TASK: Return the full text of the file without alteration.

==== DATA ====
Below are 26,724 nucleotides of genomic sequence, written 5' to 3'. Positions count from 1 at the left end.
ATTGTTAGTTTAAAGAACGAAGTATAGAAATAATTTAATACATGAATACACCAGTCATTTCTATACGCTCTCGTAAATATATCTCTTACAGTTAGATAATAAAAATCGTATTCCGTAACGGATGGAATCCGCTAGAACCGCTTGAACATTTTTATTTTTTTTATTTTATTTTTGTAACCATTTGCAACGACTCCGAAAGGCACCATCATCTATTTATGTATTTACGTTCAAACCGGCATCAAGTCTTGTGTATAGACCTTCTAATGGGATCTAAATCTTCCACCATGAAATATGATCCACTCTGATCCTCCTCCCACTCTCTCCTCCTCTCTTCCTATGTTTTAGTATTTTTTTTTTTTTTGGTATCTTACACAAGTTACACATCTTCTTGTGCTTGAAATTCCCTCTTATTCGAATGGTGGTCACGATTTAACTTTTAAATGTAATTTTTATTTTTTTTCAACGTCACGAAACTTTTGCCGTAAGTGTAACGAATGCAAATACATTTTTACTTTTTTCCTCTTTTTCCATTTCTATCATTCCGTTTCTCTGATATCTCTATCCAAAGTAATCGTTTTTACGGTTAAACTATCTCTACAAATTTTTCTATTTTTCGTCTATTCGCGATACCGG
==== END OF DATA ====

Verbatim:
Below are 26,724 nucleotides of genomic sequence, written 5' to 3'. Positions count from 1 at the left end.
ATTGTTAGTTTAAAGAACGAAGTATAGAAATAATTTAATACATGAATACACCAGTCATTTCTATACGCTCTCGTAAATATATCTCTTACAGTTAGATAATAAAAATCGTATTCCGTAACGGATGGAATCCGCTAGAACCGCTTGAACATTTTTATTTTTTTTATTTTATTTTTGTAACCATTTGCAACGACTCCGAAAGGCACCATCATCTATTTATGTATTTACGTTCAAACCGGCATCAAGTCTTGTGTATAGACCTTCTAATGGGATCTAAATCTTCCACCATGAAATATGATCCACTCTGATCCTCCTCCCACTCTCTCCTCCTCTCTTCCTATGTTTTAGTATTTTTTTTTTTTTTGGTATCTTACACAAGTTACACATCTTCTTGTGCTTGAAATTCCCTCTTATTCGAATGGTGGTCACGATTTAACTTTTAAATGTAATTTTTATTTTTTTTCAACGTCACGAAACTTTTGCCGTAAGTGTAACGAATGCAAATACATTTTTACTTTTTTCCTCTTTTTCCATTTCTATCATTCCGTTTCTCTGATATCTCTATCCAAAGTAATCGTTTTTACGGTTAAACTATCTCTACAAATTTTTCTATTTTTCGTCTATTCGCGATACCGG